'Total return is the amount of value an investor earns from a security over a specific period, typically one year, when all distributions are reinvested. Total return is expressed as a percentage of the amount invested. For example, a total return of 20% means the security increased by 20% of its original value due to a price increase, distribution of dividends (if a stock), coupons (if a bond) or capital gains (if a fund). Total return is a strong measure of an investment’s overall performance.'

Using this definition on our asset we see for example:- Looking at the total return of 313.3% in the last 5 years of ASML Holding, we see it is relatively larger, thus better in comparison to the benchmark SPY (78.4%)
- Compared with SPY (44.1%) in the period of the last 3 years, the total return of 187.1% is larger, thus better.

'The compound annual growth rate (CAGR) is a useful measure of growth over multiple time periods. It can be thought of as the growth rate that gets you from the initial investment value to the ending investment value if you assume that the investment has been compounding over the time period.'

Applying this definition to our asset in some examples:- Compared with the benchmark SPY (12.3%) in the period of the last 5 years, the compounded annual growth rate (CAGR) of 32.8% of ASML Holding is greater, thus better.
- During the last 3 years, the annual performance (CAGR) is 42%, which is higher, thus better than the value of 12.9% from the benchmark.

'In finance, volatility (symbol σ) is the degree of variation of a trading price series over time as measured by the standard deviation of logarithmic returns. Historic volatility measures a time series of past market prices. Implied volatility looks forward in time, being derived from the market price of a market-traded derivative (in particular, an option). Commonly, the higher the volatility, the riskier the security.'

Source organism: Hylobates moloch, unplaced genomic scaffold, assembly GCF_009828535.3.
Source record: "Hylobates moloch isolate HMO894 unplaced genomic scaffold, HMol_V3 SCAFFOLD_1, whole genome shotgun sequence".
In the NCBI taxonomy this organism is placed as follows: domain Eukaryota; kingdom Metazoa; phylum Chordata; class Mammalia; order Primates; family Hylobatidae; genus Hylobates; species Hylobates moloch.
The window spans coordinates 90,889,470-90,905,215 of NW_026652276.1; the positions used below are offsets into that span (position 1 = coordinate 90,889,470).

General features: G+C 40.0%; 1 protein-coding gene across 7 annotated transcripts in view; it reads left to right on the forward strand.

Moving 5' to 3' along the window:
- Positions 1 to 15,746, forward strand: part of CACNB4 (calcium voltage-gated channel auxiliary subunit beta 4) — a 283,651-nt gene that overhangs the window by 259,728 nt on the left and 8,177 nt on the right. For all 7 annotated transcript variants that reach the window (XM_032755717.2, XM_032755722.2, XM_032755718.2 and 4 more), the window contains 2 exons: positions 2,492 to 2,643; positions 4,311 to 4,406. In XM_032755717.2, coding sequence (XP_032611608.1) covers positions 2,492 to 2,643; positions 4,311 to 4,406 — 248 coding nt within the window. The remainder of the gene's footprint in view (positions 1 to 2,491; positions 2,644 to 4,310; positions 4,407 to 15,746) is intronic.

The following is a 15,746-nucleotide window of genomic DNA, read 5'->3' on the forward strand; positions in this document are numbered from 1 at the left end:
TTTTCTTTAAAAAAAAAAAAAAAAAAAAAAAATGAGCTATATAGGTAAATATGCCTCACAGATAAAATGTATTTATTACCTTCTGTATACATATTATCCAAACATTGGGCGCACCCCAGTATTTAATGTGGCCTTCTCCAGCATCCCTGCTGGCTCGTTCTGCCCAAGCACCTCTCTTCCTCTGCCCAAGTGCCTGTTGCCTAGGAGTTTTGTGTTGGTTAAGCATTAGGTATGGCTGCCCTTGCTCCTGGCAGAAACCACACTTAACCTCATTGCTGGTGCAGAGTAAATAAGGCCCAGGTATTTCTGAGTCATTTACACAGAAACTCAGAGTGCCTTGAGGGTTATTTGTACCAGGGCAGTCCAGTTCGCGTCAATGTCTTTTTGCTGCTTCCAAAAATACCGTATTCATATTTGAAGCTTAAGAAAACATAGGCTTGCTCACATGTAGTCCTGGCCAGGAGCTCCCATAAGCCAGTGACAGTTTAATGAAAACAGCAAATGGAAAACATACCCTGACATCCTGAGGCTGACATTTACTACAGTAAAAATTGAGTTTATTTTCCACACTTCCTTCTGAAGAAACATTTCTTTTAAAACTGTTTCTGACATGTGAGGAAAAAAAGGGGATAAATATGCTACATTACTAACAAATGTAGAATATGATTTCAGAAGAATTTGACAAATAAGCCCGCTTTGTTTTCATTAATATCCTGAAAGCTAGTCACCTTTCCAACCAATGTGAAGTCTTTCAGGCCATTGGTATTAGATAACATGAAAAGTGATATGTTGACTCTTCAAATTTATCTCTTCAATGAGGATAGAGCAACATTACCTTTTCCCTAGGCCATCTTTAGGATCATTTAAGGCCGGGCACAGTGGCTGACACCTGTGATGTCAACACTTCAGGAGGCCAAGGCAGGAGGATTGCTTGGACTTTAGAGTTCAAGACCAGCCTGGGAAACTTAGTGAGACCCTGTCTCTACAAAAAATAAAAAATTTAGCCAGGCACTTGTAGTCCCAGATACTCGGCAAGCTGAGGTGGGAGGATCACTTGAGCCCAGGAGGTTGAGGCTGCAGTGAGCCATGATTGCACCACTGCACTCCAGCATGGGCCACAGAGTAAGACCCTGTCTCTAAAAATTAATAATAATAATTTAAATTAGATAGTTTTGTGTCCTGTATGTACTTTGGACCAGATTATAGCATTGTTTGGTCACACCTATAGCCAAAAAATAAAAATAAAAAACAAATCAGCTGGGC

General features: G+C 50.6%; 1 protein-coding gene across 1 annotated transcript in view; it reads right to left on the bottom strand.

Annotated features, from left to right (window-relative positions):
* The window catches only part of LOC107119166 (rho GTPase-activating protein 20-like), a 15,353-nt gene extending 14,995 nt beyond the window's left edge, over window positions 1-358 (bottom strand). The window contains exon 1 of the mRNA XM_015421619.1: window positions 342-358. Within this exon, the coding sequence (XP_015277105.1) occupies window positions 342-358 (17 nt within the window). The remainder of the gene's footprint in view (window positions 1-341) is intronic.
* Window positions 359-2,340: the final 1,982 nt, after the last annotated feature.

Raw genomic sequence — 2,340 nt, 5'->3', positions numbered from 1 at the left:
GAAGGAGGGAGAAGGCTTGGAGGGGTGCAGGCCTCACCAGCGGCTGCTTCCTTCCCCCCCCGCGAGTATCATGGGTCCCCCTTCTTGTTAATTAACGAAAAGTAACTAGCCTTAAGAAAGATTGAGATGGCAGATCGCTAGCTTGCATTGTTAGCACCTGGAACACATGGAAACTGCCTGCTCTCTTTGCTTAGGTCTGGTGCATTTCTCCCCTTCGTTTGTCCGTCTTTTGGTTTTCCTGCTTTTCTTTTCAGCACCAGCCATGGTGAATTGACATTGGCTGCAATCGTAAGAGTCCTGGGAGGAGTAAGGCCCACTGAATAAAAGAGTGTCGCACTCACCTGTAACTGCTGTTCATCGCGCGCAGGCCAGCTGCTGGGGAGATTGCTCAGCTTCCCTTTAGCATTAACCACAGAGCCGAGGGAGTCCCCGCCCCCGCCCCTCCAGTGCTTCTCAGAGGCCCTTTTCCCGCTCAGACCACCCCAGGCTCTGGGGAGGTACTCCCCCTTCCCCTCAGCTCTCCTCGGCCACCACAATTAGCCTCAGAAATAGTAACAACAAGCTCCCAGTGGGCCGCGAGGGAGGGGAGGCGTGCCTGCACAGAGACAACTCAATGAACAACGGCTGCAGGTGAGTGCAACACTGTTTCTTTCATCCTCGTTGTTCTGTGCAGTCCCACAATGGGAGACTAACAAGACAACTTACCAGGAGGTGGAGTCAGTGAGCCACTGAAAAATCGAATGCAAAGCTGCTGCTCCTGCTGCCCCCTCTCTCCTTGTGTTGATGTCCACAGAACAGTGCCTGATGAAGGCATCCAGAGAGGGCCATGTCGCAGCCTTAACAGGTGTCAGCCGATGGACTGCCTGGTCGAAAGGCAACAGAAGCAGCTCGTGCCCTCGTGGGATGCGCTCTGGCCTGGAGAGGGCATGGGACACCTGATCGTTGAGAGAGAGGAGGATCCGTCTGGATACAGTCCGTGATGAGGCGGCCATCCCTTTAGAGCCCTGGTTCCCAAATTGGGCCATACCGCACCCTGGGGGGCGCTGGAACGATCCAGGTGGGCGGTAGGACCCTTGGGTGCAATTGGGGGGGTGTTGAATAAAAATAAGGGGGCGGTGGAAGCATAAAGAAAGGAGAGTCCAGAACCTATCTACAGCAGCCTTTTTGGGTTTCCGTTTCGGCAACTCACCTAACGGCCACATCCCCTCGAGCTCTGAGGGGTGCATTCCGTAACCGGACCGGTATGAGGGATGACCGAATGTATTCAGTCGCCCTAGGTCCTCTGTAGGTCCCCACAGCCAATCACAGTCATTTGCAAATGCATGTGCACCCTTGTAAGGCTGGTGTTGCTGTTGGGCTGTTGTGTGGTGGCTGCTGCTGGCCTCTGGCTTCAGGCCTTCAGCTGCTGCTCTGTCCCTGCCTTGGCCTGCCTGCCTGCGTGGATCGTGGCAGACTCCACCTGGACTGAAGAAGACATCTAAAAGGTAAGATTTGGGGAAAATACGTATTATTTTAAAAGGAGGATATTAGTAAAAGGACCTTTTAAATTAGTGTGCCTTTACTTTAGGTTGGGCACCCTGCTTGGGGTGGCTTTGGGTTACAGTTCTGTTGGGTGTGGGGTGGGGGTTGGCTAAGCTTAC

Applying this definition to our asset in some examples:- The 30 days standard deviation over 5 years of ASML Holding is 37.8%, which is higher, thus worse compared to the benchmark SPY (19.9%) in the same period.
- Compared with SPY (23.1%) in the period of the last 3 years, the 30 days standard deviation of 41.6% is higher, thus worse.

'The downside volatility is similar to the volatility, or standard deviation, but only takes losing/negative periods into account.'

Which means for our asset as example:- Compared with the benchmark SPY (14.6%) in the period of the last 5 years, the downside volatility of 26.3% of ASML Holding is higher, thus worse.
- Compared with SPY (16.9%) in the period of the last 3 years, the downside risk of 28.8% is larger, thus worse.

'The Sharpe ratio is the measure of risk-adjusted return of a financial portfolio. Sharpe ratio is a measure of excess portfolio return over the risk-free rate relative to its standard deviation. Normally, the 90-day Treasury bill rate is taken as the proxy for risk-free rate. A portfolio with a higher Sharpe ratio is considered superior relative to its peers. The measure was named after William F Sharpe, a Nobel laureate and professor of finance, emeritus at Stanford University.'

Which means for our asset as example:- The Sharpe Ratio over 5 years of ASML Holding is 0.8, which is higher, thus better compared to the benchmark SPY (0.49) in the same period.
- Looking at Sharpe Ratio in of 0.95 in the period of the last 3 years, we see it is relatively greater, thus better in comparison to SPY (0.45).

'The Sortino ratio improves upon the Sharpe ratio by isolating downside volatility from total volatility by dividing excess return by the downside deviation. The Sortino ratio is a variation of the Sharpe ratio that differentiates harmful volatility from total overall volatility by using the asset's standard deviation of negative asset returns, called downside deviation. The Sortino ratio takes the asset's return and subtracts the risk-free rate, and then divides that amount by the asset's downside deviation. The ratio was named after Frank A. Sortino.'